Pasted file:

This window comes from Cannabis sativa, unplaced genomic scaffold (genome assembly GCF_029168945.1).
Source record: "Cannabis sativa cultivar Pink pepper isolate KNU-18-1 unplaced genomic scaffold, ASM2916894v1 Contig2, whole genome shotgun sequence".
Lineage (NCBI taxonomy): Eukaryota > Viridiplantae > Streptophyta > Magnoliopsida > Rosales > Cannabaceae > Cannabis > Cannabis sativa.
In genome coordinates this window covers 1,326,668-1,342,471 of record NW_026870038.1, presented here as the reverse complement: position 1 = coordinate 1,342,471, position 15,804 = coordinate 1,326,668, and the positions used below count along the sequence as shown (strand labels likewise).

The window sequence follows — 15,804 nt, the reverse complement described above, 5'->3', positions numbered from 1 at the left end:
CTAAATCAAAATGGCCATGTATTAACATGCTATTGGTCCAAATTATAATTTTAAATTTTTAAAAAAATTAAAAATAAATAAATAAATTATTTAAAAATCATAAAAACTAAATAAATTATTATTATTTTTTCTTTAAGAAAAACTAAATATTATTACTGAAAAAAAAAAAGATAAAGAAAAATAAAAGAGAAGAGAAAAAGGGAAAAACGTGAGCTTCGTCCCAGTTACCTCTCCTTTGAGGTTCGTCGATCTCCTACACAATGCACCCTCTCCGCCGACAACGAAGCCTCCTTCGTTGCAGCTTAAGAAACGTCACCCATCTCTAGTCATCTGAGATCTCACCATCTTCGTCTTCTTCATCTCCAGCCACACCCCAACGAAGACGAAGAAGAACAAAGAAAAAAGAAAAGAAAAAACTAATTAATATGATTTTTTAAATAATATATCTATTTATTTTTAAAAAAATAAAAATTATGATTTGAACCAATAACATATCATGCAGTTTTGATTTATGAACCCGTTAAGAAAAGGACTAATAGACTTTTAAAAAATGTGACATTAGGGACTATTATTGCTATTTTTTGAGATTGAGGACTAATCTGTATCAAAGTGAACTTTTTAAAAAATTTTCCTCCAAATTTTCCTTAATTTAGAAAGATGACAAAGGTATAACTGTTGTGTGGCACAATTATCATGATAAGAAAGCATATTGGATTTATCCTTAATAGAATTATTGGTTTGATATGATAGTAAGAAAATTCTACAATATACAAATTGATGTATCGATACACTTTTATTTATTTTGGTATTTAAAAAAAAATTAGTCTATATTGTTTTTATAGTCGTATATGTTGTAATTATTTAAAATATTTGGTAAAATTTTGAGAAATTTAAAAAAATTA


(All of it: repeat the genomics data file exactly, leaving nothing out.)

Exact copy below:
This window comes from Cannabis sativa, unplaced genomic scaffold (genome assembly GCF_029168945.1).
Source record: "Cannabis sativa cultivar Pink pepper isolate KNU-18-1 unplaced genomic scaffold, ASM2916894v1 Contig2, whole genome shotgun sequence".
Lineage (NCBI taxonomy): Eukaryota > Viridiplantae > Streptophyta > Magnoliopsida > Rosales > Cannabaceae > Cannabis > Cannabis sativa.
In genome coordinates this window covers 1,326,668-1,342,471 of record NW_026870038.1, presented here as the reverse complement: position 1 = coordinate 1,342,471, position 15,804 = coordinate 1,326,668, and the positions used below count along the sequence as shown (strand labels likewise).

The window sequence follows — 15,804 nt, the reverse complement described above, 5'->3', positions numbered from 1 at the left end:
CTAAATCAAAATGGCCATGTATTAACATGCTATTGGTCCAAATTATAATTTTAAATTTTTAAAAAAATTAAAAATAAATAAATAAATTATTTAAAAATCATAAAAACTAAATAAATTATTATTATTTTTTCTTTAAGAAAAACTAAATATTATTACTGAAAAAAAAAAAGATAAAGAAAAATAAAAGAGAAGAGAAAAAGGGAAAAACGTGAGCTTCGTCCCAGTTACCTCTCCTTTGAGGTTCGTCGATCTCCTACACAATGCACCCTCTCCGCCGACAACGAAGCCTCCTTCGTTGCAGCTTAAGAAACGTCACCCATCTCTAGTCATCTGAGATCTCACCATCTTCGTCTTCTTCATCTCCAGCCACACCCCAACGAAGACGAAGAAGAACAAAGAAAAAAGAAAAGAAAAAACTAATTAATATGATTTTTTAAATAATATATCTATTTATTTTTAAAAAAATAAAAATTATGATTTGAACCAATAACATATCATGCAGTTTTGATTTATGAACCCGTTAAGAAAAGGACTAATAGACTTTTAAAAAATGTGACATTAGGGACTATTATTGCTATTTTTTGAGATTGAGGACTAATCTGTATCAAAGTGAACTTTTTAAAAAATTTTCCTCCAAATTTTCCTTAATTTAGAAAGATGACAAAGGTATAACTGTTGTGTGGCACAATTATCATGATAAGAAAGCATATTGGATTTATCCTTAATAGAATTATTGGTTTGATATGATAGTAAGAAAATTCTACAATATACAAATTGATGTATCGATACACTTTTATTTATTTTGGTATTTAAAAAAAAATTAGTCTATATTGTTTTTATAGTCGTATATGTTGTAATTATTTAAAATATTTGGTAAAATTTTGAGAAATTTAAAAAAATTA